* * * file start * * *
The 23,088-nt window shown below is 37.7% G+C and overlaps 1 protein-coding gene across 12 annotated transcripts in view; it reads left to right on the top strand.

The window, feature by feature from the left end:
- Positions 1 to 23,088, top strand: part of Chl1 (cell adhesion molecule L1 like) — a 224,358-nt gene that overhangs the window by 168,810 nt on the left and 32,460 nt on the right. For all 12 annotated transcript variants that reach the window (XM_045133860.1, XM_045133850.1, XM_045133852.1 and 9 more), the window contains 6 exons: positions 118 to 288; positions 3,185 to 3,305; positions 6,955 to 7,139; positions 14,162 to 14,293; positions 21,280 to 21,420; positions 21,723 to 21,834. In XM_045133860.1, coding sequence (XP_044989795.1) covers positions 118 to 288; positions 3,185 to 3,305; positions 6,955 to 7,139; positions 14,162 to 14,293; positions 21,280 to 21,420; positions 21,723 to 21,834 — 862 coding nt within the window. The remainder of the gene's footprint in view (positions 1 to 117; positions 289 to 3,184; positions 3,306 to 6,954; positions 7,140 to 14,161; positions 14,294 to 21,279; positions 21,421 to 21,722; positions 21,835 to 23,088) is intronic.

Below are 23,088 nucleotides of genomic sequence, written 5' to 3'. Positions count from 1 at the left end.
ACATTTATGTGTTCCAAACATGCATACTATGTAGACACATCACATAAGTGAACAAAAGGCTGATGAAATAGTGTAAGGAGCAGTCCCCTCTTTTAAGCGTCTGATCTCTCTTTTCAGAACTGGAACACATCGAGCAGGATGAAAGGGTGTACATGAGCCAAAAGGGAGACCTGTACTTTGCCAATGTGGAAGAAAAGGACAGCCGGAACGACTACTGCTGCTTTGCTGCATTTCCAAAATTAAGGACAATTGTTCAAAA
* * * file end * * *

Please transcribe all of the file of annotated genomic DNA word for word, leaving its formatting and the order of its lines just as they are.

The 23,088-nt window shown below is 37.7% G+C and overlaps 1 protein-coding gene across 12 annotated transcripts in view; it reads left to right on the top strand.

The window, feature by feature from the left end:
- Positions 1 to 23,088, top strand: part of Chl1 (cell adhesion molecule L1 like) — a 224,358-nt gene that overhangs the window by 168,810 nt on the left and 32,460 nt on the right. For all 12 annotated transcript variants that reach the window (XM_045133860.1, XM_045133850.1, XM_045133852.1 and 9 more), the window contains 6 exons: positions 118 to 288; positions 3,185 to 3,305; positions 6,955 to 7,139; positions 14,162 to 14,293; positions 21,280 to 21,420; positions 21,723 to 21,834. In XM_045133860.1, coding sequence (XP_044989795.1) covers positions 118 to 288; positions 3,185 to 3,305; positions 6,955 to 7,139; positions 14,162 to 14,293; positions 21,280 to 21,420; positions 21,723 to 21,834 — 862 coding nt within the window. The remainder of the gene's footprint in view (positions 1 to 117; positions 289 to 3,184; positions 3,306 to 6,954; positions 7,140 to 14,161; positions 14,294 to 21,279; positions 21,421 to 21,722; positions 21,835 to 23,088) is intronic.

Below are 23,088 nucleotides of genomic sequence, written 5' to 3'. Positions count from 1 at the left end.
ACATTTATGTGTTCCAAACATGCATACTATGTAGACACATCACATAAGTGAACAAAAGGCTGATGAAATAGTGTAAGGAGCAGTCCCCTCTTTTAAGCGTCTGATCTCTCTTTTCAGAACTGGAACACATCGAGCAGGATGAAAGGGTGTACATGAGCCAAAAGGGAGACCTGTACTTTGCCAATGTGGAAGAAAAGGACAGCCGGAACGACTACTGCTGCTTTGCTGCATTTCCAAAATTAAGGACAATTGTTCAAAA